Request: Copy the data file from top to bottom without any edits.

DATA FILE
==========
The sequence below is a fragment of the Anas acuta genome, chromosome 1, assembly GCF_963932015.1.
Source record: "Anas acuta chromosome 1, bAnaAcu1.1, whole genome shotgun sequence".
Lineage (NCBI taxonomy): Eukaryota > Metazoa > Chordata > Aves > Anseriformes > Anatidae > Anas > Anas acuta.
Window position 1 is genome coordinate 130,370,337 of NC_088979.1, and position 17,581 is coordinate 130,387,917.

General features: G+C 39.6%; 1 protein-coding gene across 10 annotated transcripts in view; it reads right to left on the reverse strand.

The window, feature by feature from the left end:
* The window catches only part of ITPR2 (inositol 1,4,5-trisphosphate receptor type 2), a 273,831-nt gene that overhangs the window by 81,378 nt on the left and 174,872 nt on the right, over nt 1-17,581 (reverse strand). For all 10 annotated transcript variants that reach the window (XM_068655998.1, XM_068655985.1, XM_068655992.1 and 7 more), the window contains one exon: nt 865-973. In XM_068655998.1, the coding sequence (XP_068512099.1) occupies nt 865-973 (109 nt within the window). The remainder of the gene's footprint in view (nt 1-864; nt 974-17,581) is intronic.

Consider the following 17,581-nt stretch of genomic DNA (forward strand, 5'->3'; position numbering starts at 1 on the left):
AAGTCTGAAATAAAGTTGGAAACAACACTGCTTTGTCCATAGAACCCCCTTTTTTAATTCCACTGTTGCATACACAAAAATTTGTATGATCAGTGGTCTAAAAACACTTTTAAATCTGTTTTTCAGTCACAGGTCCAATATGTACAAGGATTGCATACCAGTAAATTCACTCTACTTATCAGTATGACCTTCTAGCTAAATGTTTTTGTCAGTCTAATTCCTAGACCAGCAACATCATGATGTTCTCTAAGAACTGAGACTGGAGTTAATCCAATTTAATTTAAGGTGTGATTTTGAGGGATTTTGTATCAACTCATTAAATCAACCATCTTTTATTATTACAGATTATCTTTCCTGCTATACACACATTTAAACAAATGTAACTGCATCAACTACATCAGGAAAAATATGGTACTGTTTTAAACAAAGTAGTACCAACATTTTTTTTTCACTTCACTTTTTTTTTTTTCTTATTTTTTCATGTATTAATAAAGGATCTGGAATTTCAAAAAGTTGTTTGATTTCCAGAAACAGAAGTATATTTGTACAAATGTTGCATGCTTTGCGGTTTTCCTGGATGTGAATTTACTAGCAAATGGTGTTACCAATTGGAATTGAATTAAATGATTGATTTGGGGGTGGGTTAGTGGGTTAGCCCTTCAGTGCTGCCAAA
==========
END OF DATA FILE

The sequence below is a fragment of the Anas acuta genome, chromosome 1, assembly GCF_963932015.1.
Source record: "Anas acuta chromosome 1, bAnaAcu1.1, whole genome shotgun sequence".
Lineage (NCBI taxonomy): Eukaryota > Metazoa > Chordata > Aves > Anseriformes > Anatidae > Anas > Anas acuta.
Window position 1 is genome coordinate 130,370,337 of NC_088979.1, and position 17,581 is coordinate 130,387,917.

General features: G+C 39.6%; 1 protein-coding gene across 10 annotated transcripts in view; it reads right to left on the reverse strand.

The window, feature by feature from the left end:
* The window catches only part of ITPR2 (inositol 1,4,5-trisphosphate receptor type 2), a 273,831-nt gene that overhangs the window by 81,378 nt on the left and 174,872 nt on the right, over nt 1-17,581 (reverse strand). For all 10 annotated transcript variants that reach the window (XM_068655998.1, XM_068655985.1, XM_068655992.1 and 7 more), the window contains one exon: nt 865-973. In XM_068655998.1, the coding sequence (XP_068512099.1) occupies nt 865-973 (109 nt within the window). The remainder of the gene's footprint in view (nt 1-864; nt 974-17,581) is intronic.

Consider the following 17,581-nt stretch of genomic DNA (forward strand, 5'->3'; position numbering starts at 1 on the left):
AAGTCTGAAATAAAGTTGGAAACAACACTGCTTTGTCCATAGAACCCCCTTTTTTAATTCCACTGTTGCATACACAAAAATTTGTATGATCAGTGGTCTAAAAACACTTTTAAATCTGTTTTTCAGTCACAGGTCCAATATGTACAAGGATTGCATACCAGTAAATTCACTCTACTTATCAGTATGACCTTCTAGCTAAATGTTTTTGTCAGTCTAATTCCTAGACCAGCAACATCATGATGTTCTCTAAGAACTGAGACTGGAGTTAATCCAATTTAATTTAAGGTGTGATTTTGAGGGATTTTGTATCAACTCATTAAATCAACCATCTTTTATTATTACAGATTATCTTTCCTGCTATACACACATTTAAACAAATGTAACTGCATCAACTACATCAGGAAAAATATGGTACTGTTTTAAACAAAGTAGTACCAACATTTTTTTTTCACTTCACTTTTTTTTTTTTCTTATTTTTTCATGTATTAATAAAGGATCTGGAATTTCAAAAAGTTGTTTGATTTCCAGAAACAGAAGTATATTTGTACAAATGTTGCATGCTTTGCGGTTTTCCTGGATGTGAATTTACTAGCAAATGGTGTTACCAATTGGAATTGAATTAAATGATTGATTTGGGGGTGGGTTAGTGGGTTAGCCCTTCAGTGCTGCCAAA